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Digital Natives, Digital Immigrants
It is amazing to me how in all the hoopla and debate these days about the decline of education in the US we ignore the most fundamental of its causes. Our students have changed radically. Today’sExpand
Digital Natives, Digital Immigrants Part 1
Part one of this paper highlights how students today think and process information fundamentally differently from their predecessors, as a result of being surrounded by new technology. The authorExpand
Digital game-based learning
Parents and educators need to hear that video games are not the enemy, but the best opportunity the authors have to engage their kids in real learning. Expand
Digital Natives, Digital Immigrants, Part II: Do They Really Think Differently?
Part 2 of Prensky’s paper exploring the differences between “digital natives” and “digital immigrants”. In this second part the author presents evidence to support these differences from neurology,Expand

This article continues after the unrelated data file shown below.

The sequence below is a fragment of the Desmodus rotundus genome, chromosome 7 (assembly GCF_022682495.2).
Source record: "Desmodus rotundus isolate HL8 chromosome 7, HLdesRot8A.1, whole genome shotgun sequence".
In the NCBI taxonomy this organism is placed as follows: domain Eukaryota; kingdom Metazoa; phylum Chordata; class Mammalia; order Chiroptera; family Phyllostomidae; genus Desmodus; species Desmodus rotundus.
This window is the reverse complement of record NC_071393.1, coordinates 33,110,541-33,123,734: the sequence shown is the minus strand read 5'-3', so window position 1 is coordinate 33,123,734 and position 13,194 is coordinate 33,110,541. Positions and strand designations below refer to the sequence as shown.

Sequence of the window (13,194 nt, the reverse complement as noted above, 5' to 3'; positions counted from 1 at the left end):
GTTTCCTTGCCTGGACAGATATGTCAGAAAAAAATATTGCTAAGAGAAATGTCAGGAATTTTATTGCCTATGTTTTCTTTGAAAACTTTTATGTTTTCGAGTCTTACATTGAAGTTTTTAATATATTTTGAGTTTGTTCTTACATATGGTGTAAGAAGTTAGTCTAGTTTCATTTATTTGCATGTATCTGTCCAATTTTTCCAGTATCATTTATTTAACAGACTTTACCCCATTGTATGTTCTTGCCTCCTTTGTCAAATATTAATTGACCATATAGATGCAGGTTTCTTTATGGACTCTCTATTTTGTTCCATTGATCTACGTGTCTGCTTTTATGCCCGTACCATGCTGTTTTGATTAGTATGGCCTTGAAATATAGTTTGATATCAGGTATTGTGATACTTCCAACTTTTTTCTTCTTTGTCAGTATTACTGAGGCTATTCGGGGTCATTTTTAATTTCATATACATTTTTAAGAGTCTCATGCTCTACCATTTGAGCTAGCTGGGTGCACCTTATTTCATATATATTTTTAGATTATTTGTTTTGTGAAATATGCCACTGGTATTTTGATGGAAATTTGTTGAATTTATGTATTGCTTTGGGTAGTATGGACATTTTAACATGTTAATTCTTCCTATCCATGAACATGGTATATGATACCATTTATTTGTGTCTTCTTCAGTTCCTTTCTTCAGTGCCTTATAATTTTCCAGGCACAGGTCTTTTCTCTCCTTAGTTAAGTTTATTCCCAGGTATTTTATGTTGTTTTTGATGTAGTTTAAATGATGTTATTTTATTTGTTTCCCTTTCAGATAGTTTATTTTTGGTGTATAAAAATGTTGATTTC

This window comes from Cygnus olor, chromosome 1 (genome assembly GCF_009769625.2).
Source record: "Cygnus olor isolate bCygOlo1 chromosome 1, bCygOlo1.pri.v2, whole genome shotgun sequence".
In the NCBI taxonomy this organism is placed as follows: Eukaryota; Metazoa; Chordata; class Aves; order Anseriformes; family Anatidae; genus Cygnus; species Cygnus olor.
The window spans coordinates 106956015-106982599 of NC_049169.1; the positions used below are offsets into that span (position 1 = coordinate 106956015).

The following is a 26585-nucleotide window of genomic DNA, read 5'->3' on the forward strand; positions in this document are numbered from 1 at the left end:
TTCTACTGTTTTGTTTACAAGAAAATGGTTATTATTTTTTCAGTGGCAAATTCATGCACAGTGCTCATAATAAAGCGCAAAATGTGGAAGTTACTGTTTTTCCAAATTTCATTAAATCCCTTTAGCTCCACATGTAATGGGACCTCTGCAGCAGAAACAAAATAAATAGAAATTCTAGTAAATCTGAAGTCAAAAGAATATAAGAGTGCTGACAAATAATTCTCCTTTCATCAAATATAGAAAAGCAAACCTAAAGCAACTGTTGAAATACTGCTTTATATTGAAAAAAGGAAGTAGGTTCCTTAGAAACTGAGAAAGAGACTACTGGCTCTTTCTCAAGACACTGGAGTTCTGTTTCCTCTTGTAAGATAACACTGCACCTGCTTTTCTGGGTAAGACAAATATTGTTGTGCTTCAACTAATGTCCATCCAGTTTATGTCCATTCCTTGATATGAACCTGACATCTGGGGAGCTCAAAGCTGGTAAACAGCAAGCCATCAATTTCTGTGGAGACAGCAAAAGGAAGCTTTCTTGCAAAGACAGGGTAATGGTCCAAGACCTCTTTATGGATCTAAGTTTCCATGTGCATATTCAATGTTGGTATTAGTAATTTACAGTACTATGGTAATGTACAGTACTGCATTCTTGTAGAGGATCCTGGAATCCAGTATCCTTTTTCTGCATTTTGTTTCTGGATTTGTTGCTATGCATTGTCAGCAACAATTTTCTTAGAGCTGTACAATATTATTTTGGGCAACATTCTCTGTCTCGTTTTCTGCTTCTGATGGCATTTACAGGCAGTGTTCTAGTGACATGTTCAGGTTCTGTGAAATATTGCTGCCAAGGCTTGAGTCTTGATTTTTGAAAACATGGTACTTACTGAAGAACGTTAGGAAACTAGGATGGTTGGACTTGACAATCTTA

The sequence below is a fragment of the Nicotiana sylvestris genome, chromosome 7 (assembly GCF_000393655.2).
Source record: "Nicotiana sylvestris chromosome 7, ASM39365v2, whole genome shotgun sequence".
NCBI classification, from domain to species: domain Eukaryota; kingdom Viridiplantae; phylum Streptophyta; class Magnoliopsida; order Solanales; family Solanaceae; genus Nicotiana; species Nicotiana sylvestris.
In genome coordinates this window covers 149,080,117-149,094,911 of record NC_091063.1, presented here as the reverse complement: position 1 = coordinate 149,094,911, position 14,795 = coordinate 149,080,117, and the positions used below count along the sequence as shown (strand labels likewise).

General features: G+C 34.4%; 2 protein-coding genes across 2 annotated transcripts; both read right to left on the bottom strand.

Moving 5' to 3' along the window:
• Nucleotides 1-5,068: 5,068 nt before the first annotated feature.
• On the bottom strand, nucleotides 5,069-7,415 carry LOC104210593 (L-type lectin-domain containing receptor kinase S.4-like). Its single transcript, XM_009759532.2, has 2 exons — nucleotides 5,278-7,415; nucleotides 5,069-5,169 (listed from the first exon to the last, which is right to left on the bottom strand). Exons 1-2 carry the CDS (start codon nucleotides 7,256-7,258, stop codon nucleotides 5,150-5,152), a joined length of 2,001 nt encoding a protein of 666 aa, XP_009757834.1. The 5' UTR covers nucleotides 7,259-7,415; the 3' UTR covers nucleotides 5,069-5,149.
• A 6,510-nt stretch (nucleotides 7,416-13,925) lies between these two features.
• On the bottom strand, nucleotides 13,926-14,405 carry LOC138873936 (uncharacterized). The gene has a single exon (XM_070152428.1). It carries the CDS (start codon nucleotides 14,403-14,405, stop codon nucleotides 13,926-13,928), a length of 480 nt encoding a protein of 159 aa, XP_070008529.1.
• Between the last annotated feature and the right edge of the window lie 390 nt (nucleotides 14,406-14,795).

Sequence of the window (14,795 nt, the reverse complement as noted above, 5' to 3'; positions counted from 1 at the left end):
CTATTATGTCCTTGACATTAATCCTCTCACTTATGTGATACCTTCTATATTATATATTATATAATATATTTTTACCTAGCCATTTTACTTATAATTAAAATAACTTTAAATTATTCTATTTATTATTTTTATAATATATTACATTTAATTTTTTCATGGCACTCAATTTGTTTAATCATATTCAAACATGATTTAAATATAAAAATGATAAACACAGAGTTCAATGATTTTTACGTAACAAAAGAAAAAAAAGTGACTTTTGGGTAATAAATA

Teaching Digital Natives: Partnering for Real Learning
About the Author Introduction: Our Changing World: Technology and Global Society What Today's Students Want Partnering and Twenty-first Century Technology REAL, Not Just Relevant Motivation ThroughExpand
Don't bother me, Mom, I'm learning!
Marc Prensky presents the case profoundly counter-cultural but true nevertheless that video and computer game playing, done appropriately, is actually very beneficial to today's "Digital Native"Expand
Listen to the Natives.
Educators have slid into the 21st century—and into the digital age—still doing a great many things the old way. It's time for education leaders to raise their heads above the daily grind and observeExpand
H. Sapiens Digital: From Digital Immigrants and Digital Natives to Digital Wisdom
In 2001, I published "Digital Natives, Digital Immigrants," a two-part article that explained these terms as a way of understanding the deep differences between the young people of today and many ofExpand
What Can You Learn from a Cell Phone? Almost Anything!.
  • M. Prensky
  • Computer Science, Materials Science
  • 1 June 2005
Today 's high-end cell phones have the computing power of a mid-1990s personal computer (PC)—while consuming only one one one-hundredth of the energy. Expand